From the point of view of psychology and cognitive science, much of modern linguistics is too formal and mathematical to be of much use. The newly emerging approaches to language termed, "Functional and Cognitive Linguistics," however, are much less formally oriented. Instead, functional and cognitive approaches to language structure are typically couched in terms already familiar to cognitive scientists: perception, attention, conceptualization, meaning, symbols, categories, schemas, perspectives, discourse context, social interaction, and communicative goals. The account of human linguistic competence emerging from this new paradigm should be extremely useful to scientists studying how human beings (not formal devices) comprehend, produce, and acquire natural languages.
The current volume brings together 10 of the most important linguists in cognitive and functional linguistics whose work is often not easily available to those outside the field. In original contributions, each of these scholars focuses on an important aspect of human linguistic competence, with a special eye to readers who are not professional linguists. Of special importance to all of the contributions are the cognitive and social interactional processes that constitute human linguistic communication. The book is of special interest to psychologists, cognitive scientists, psycholinguists, and developmental psycholinguists, in addition to linguists taking a more psychological approach to language.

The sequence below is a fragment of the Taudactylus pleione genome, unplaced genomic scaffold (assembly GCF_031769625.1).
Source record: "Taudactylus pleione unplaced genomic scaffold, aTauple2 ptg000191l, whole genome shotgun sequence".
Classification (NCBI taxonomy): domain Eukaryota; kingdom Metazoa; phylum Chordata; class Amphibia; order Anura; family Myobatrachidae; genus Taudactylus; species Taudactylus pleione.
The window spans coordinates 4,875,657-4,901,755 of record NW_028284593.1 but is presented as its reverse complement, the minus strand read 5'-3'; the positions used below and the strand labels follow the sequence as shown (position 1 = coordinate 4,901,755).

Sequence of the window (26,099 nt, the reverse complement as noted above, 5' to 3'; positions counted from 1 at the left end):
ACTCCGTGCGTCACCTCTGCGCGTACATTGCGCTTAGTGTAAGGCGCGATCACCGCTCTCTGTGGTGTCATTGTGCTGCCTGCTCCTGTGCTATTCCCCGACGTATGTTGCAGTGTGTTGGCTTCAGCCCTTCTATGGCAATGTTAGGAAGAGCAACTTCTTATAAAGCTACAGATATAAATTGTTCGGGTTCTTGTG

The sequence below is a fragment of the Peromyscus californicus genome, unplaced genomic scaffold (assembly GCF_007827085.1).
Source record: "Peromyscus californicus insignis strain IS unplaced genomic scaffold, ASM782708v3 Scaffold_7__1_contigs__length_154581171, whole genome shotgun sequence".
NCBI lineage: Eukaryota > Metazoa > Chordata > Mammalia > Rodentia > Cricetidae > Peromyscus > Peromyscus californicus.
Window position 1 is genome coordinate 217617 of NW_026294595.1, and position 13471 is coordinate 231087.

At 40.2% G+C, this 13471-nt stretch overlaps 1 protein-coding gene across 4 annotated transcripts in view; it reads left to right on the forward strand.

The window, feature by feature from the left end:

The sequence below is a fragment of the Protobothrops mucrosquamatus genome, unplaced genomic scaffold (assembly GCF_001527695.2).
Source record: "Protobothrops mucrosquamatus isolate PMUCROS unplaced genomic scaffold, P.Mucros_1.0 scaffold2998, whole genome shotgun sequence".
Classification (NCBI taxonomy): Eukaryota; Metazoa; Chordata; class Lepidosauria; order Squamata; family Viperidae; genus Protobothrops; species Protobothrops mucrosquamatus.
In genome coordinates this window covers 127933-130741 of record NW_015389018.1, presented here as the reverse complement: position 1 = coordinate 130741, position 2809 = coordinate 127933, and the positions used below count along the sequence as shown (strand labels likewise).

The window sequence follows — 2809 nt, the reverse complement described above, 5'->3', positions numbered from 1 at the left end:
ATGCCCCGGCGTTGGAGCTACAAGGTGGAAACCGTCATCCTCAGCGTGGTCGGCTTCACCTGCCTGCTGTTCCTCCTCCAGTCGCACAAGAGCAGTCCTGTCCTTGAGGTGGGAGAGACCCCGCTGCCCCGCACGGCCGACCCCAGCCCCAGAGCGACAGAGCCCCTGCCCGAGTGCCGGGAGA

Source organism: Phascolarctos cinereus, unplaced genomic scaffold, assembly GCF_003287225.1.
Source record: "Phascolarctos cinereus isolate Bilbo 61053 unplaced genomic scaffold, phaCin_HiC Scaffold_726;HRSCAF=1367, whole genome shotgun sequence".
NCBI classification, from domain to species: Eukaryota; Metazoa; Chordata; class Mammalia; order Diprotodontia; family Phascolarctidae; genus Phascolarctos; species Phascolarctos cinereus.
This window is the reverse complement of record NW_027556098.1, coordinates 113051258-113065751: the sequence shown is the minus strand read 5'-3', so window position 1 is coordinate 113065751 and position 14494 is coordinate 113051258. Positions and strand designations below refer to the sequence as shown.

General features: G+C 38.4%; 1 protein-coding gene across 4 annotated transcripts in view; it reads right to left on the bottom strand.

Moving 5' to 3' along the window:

Contents: Introduction: Some Surprises for Psychologists. L. Talmy, Concept Structuring Systems in Language. J.W. Du Bois, Discourse and Grammar. S. Kemmer, Human Cognition and the Elaboration of Events: Some Universal Conceptual Categories. C.E. Ford, B.A. Fox, S.A. Thompson, Social Interaction and Grammar. J. Bybee, Cognitive Processes in Grammaticalization. K. van Hoek, Pronouns and Point of View: Cognitive Principles of Coreference. B. Comrie, On Explaining Language Universals. M. Haspelmath, The Geometry of Grammatical Meaning: Semantic Maps and Cross-Linguistic Comparison. C.J. Fillmore, P. Kay, M.C. O'Connor, Regularity and Idiomaticity in Grammatical Constructions: The Case of Let Alone.